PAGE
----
Saturday, November 10, 2012


A little over a year ago, in anticipation of the major lifestyle change of retirement, I posted on my blog a piece titled, “Pre-retirement musings.” 

Here’s an excerpt:

When I’m retired no one is going to ask my opinion. And if I offer one, unsolicited, I’ll either be patronized or ignored. I mean, once you retire, you’re no longer “in the game.” Who cares what the retired guy thinks? He’s no longer got a vested interest.

I understood that point from observation over the years.  When someone retired from my place of employment, typically he (or she) would call or email periodically to update their work colleagues on whatever they were doing.  The attitude of the work colleagues was, again typically, a collective shrug of dismissal.
I determined that I would be different.  I would not show up at the office and expect my working friends to drop what they were doing, welcome me in, and chat for 30 minutes.  I would not phone them, and if I emailed them the focus would be on their lives and jobs, not mine.  And I wouldn’t expect a reply.  (Good thing!  I rarely send any of them an email (usually a copy of a comic strip that satirizes the working environment there – especially some Dilbert strips!), and never get a reply.)

But I’ve recently been seeing not-so-subtle indications of how broad-based the stereotype of “old retired guy = irrelevant” really is.  How?  Well, as anyone who has followed my blog knows, I enjoy expressing my opinion.  As an outworking of that enjoyment I participate in a number of online forums and opinion polling sites.  I mean, why not?  I have the time, and some of those sites offer rewards (like gift cards!) that I really use.  

So, what’s the trouble?  Well, many/most of the polls I complete ask “qualifying” questions at the beginning to identify the demographic of the respondent.  Often they’ll ask for zip code, annual income range, marital status, home ownership vs. rental, and so on.  But just about every poll also asks for age/birth year.  And many ask about employment status.

 If I am honest – indicate my real age and that I’m retired – I’m almost always re-directed to a “no thanks” screen and told to “try again another time.”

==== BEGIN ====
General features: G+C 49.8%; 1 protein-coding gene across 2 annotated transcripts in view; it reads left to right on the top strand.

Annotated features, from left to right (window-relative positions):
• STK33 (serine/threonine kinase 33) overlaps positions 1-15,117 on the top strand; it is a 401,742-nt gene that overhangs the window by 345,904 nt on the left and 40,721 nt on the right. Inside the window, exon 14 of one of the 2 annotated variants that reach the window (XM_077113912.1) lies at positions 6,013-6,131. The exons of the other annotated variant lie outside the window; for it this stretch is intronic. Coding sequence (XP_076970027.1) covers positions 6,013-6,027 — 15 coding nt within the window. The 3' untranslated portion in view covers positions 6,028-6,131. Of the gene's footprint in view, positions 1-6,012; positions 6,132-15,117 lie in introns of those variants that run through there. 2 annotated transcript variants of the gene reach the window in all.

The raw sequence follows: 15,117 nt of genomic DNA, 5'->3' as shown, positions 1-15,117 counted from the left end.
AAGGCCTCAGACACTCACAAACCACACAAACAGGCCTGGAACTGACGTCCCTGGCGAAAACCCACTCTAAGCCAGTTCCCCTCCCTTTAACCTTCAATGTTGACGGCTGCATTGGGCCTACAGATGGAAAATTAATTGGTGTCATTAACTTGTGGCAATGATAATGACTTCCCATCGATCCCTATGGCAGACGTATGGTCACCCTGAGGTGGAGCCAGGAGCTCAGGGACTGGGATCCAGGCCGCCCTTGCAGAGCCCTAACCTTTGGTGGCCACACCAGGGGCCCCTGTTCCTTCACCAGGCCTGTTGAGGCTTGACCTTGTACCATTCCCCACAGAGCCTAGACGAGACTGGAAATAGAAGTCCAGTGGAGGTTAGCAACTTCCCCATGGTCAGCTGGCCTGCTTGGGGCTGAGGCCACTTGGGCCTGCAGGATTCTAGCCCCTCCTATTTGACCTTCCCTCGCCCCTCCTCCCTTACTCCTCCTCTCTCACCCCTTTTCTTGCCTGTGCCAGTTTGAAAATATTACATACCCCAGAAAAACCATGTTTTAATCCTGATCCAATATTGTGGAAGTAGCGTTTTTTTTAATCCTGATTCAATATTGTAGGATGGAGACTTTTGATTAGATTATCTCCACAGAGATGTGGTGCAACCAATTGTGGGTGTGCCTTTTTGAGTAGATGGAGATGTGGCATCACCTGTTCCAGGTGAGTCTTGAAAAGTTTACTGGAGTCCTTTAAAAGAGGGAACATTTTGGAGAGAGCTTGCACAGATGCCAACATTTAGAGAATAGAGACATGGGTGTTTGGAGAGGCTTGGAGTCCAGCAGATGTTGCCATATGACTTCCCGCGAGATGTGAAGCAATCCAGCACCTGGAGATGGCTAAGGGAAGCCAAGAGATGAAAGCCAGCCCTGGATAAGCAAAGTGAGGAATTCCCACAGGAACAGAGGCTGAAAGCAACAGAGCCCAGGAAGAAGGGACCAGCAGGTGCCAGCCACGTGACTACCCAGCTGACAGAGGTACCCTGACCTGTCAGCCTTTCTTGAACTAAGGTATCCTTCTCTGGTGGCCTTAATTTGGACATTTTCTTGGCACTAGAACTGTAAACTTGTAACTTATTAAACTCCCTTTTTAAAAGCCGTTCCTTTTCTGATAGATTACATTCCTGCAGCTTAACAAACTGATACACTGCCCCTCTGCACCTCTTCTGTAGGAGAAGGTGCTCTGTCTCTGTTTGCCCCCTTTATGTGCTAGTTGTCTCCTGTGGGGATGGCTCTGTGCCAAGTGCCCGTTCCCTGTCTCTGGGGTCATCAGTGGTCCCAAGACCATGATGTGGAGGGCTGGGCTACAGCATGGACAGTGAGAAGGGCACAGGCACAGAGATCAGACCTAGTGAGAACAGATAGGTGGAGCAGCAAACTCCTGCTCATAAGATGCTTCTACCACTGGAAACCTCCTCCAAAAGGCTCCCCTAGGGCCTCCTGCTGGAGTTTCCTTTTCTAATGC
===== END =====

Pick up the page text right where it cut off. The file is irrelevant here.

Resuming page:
But if I then go back, take ten years off my real age and check the “employed full time” box, bingo!  I’m in.  My opinion is then considered valid.  I’m relevant!

I know – that’s cheating!  But the opinions I express are the same as the ones I had 10 years ago!  So am I really cheating?  Do most people’s opinions change in 10 years, once they pass 45 or so?

I'm guessing that most of the groups who write and sell these polls are people in their 20s and 30s.  To them, anyone over 50 is a dinosaur.  When I was 30 I probably felt the same way.  Okay, I DID feel the same way.

Add to that the fear of many younger workers that we baby boomers will suck dry all of their Social Security as we dodder off into oblivion.  No wonder they consider us irrelevant.  Most probably wish they could put us out on the ice floe and let us drift off to . . . wherever.

 Maybe I should dye my gray hair a darker color and lie about my age.  At least then I’d be considered relevant again! 

 That, or be considered even more senile than now. 

 What a choice.  No wonder many old people seniors act bitter!


kenju said...

I'm there too, so I know what you mean. When I decided to let my hair go gray, my husband told me that I would regret it. He meant that I would not be hired for as many wedding flower jobs, and he was right. People "perceived" that I was too old to do the job (the same jobs I am now doing for other florists, and doing just as capably as always.) I still have my hair natural and will continue to do so. If younger people cannot see my abilities or relevance due to my hair and my age, then to heck with them.

Monica Devinev said...

The reason we are floating off into oblivion is because we are. Our faces droop, our once sparkling eyes recede. Not a pretty picture; never has been. What irks me worse is old people dressing up "as if" they were young, and doing a can-can (and posting it on UTube). Geez. Just be what you are. Once retired, drop the work thing for good-it's over; travel, get out and experience the world, have fun, take classes. You can learn until the day you're dead; no one can take that away!

Duke_of_Earle said...

Well put, Monica. "Be what you are." If only more folks would take that advice to heart!

Nankin said...

When I retired, I assumed (correctly) that all the problems in my former work area would be blamed on me. I've seen it too often. I have maintained contact with a few people, but the rest can toddle off to where ever young, self-centered worker bees go.
I'm having the time of my life.

Duke_of_Earle said...

Nan, First, congrats on the book contract! Let me know when I can buy a copy, please. I too (correctly) figured some lingering HR problems at my place of employment would be blamed on me. And, some of them should have been. I got a little lazy during those last 6 months and didn't address everything I should have. Now I've learned that my replacement, whom I helped select, is leaving for greener pastures so the search is on again. But y'know, I really don't care! I too am having the time of my life. Retirement is wonderful!

Riverwatch said...

How quickly the work place fades into history. Welcome to a whole new world!